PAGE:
[T]he lessening of the capacity of a famous mark to identify and distinguish goods or services, regardless of the presence or absence of (1) competition between the owner of the famous mark and other parties; or (2) likelihood of confusion, mistake, or deception.
The legislative history of the statute indicates that it was enacted "to protect famous trademarks from subsequent uses that blur the distinctiveness of the mark or tarnish or disparage it, even in the absence of a likelihood of confusion." Ringling Bros.-Barnum & Bailey Combined Shows, Inc., v. B.E. Windows Corporation, 937 F. Supp. 204, 208 (S.D.N.Y.1996), quoting H.R.Rep. No. 374, 104th Cong., 1st Sess. 3 (1995), U.S.Code Cong. & Admin.News 1995, 1029, 1030. The enactment of this Act was also designed to prevent the forum shopping that occurred as the result of limited number of states with anti-dilution statutes. Id., citing 141 Cong. Rec. H14317-01, H14317 (daily ed. Dec. 12, 1995) (statement of Rep. Moorhead).
Under the Federal Trademark Dilution Act, a plaintiff must prove that (1) its mark is distinctive and famous; and (2) the defendant's use of the same or a similar mark creates a likelihood of dilution through tarnishment or blurring.
a. Distinctive and Famous
Section 45 of the Act sets forth those factors that a court may consider when attempting *315 to determine whether a mark is distinctive and famous:
(A) the degree of inherent or acquired distinctiveness of the mark;
(B) the duration and extent of use of the mark in connection with the goods or services with which the mark is used;
(C) the duration and extent of advertising and publicity of the mark;
(D) the geographic extent of the trading area in which the mark is used;
(E) the channels of trade for the goods or services with which the mark is used:
(F) the degree of recognition of the mark in the trading areas and channels of trade of the mark's owner and the person against whom the injunction is sought;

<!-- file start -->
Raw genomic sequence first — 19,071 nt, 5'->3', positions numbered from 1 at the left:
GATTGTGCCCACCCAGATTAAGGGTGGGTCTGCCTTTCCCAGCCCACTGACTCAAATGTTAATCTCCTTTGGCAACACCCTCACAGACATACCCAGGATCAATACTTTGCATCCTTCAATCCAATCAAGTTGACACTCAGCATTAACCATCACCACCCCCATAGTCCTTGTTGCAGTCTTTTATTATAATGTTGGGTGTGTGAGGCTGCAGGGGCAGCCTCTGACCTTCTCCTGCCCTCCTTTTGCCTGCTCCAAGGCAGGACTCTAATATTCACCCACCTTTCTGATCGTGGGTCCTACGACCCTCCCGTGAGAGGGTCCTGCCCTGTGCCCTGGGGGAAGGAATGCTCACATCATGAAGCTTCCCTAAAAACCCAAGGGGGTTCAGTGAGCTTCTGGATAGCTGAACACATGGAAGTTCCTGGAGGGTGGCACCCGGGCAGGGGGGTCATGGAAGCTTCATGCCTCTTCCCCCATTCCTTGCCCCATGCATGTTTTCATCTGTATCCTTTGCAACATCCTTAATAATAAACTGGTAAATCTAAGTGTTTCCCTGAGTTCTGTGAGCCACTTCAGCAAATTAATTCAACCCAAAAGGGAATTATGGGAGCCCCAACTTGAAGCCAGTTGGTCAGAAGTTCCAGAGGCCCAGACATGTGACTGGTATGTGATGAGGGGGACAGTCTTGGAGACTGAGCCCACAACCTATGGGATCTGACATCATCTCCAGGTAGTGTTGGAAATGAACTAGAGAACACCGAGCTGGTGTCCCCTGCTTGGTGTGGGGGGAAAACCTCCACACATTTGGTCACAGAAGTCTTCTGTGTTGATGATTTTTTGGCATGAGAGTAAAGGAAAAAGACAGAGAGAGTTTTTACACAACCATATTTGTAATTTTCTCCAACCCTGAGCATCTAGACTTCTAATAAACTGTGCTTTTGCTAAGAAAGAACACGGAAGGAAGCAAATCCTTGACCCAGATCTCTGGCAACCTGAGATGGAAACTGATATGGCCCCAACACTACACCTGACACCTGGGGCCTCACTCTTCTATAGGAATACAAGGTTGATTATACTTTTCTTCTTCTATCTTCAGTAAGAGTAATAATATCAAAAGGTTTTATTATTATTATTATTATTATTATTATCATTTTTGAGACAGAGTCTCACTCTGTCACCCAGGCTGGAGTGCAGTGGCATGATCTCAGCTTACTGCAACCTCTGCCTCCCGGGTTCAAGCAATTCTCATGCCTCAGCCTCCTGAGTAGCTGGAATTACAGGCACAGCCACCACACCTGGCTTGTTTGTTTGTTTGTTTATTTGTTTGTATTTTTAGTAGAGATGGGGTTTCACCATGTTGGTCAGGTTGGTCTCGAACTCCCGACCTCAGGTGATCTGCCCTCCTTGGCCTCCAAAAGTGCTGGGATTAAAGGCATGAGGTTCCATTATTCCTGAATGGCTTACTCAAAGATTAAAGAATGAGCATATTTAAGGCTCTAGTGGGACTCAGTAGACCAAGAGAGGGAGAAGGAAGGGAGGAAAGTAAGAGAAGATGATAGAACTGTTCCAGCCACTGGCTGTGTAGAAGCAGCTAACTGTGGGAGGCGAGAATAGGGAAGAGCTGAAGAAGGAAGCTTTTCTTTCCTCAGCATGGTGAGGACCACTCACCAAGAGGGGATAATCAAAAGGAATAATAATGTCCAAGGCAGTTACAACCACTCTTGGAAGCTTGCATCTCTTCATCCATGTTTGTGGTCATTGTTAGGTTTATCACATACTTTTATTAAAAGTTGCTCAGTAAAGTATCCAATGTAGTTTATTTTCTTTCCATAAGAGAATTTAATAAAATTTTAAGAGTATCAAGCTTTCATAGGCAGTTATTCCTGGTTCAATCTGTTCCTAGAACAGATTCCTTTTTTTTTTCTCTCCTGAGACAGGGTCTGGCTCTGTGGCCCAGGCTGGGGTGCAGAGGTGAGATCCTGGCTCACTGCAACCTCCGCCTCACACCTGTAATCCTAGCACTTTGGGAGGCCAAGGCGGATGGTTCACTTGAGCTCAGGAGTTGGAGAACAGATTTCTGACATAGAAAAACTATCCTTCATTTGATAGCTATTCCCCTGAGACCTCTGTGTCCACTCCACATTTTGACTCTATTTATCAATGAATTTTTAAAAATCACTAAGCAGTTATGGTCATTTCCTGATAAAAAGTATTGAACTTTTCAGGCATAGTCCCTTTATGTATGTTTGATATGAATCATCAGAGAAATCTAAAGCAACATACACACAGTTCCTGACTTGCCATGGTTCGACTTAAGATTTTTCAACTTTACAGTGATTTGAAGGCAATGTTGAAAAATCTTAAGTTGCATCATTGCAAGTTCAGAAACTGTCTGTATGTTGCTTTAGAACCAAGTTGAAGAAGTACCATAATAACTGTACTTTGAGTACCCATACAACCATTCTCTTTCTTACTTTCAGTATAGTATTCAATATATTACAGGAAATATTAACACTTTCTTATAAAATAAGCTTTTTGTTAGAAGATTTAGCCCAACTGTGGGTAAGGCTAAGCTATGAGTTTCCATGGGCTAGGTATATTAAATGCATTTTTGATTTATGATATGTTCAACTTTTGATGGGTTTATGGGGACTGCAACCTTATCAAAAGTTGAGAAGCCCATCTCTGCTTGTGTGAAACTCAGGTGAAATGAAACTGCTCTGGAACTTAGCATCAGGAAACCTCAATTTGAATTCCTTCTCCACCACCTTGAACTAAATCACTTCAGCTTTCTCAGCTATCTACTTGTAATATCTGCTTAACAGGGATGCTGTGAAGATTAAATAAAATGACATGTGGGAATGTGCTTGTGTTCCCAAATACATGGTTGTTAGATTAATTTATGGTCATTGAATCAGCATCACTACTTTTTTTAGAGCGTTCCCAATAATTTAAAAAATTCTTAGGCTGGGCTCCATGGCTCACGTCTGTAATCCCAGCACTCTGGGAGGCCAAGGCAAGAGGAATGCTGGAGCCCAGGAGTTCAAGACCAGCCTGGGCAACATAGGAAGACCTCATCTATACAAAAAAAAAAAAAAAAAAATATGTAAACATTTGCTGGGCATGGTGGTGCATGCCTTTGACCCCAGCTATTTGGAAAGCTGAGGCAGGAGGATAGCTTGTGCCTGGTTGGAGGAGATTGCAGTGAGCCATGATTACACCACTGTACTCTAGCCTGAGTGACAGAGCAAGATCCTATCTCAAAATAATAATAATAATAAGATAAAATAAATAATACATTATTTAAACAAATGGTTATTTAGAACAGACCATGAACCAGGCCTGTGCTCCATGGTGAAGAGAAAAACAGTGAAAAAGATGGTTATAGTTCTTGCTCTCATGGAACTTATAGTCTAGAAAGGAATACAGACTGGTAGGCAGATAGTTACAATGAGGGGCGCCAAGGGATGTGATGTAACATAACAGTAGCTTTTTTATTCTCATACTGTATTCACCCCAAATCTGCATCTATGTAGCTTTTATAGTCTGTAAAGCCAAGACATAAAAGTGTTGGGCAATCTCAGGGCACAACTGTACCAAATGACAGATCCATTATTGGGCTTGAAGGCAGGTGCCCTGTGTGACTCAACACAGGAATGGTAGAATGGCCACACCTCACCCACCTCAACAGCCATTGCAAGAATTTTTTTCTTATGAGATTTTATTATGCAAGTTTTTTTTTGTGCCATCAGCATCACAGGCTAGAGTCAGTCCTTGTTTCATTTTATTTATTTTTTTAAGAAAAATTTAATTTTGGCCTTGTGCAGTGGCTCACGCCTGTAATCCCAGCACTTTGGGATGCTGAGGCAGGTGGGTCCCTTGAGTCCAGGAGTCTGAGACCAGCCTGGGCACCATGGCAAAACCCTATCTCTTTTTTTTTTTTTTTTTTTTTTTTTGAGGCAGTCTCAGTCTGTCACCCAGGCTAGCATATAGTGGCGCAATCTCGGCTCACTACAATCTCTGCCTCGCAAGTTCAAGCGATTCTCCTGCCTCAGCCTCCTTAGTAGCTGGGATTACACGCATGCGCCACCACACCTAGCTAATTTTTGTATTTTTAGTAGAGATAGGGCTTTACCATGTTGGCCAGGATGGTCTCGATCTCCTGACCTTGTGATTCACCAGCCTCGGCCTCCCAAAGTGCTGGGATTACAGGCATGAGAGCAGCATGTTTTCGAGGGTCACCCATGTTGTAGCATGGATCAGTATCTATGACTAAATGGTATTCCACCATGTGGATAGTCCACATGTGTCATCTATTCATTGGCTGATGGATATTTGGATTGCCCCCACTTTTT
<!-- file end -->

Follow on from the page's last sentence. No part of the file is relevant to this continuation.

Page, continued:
(G) the nature and extent of use of the same or similar marks by third parties; and
(H) whether the mark was registered under the Act of March 3, 1881, or the Act of February 20, 1905, or on the principal register.
A review of these factors favors American Express' position that its "DON'T LEAVE HOME WITHOUT ..." marks are distinctive and famous.
i. degree of inherent or acquired distinctiveness
While there is no particular inherent distinctiveness in the phrase "DON'T LEAVE HOME WITHOUT (it) (us) (them)," the phrase as it applies to American Express has acquired a distinctiveness through repeated use over the course of twenty years. The Company has expended substantial sums of money to promote its slogan which appears in virtually every advertisement for American Express services.
ii. duration and extent of the use of the mark
American Express has utilized its "DON'T LEAVE HOME WITHOUT ..." marks consistently in their print and television advertisements since 1974, and has expended millions of dollars to do so. The slogan, present in most, if not all, American Express advertisements, always appears next to the "American Express" name and one or more of the other slogans used by the Company.
iii. duration and extent of advertising of the mark
American Express has been using the disputed slogans, which were trademarked in 1981, since November of 1974. As noted above, American Express has expended substantial sums of money in its promotion of the slogans. These facts clearly support American Express' claim of distinction.
iv. geographical extent of area where mark is used
The American Express slogans are used worldwide in magazines, newspapers and on the radio. In addition, the Company promotes its products with the assistance of, and cooperation with, national and international hotels, restaurants and retail establishments.
v. channels of trade for goods or services
American Express specializes in financial and travel related fields, and offers charge cards, traveler's checks, tour arrangements and reservation services to the general public. The Company also makes a variety of goods and related services available to its customers through mail order catalogs and provides promotional items to its employees.
vi. degree of recognition of the mark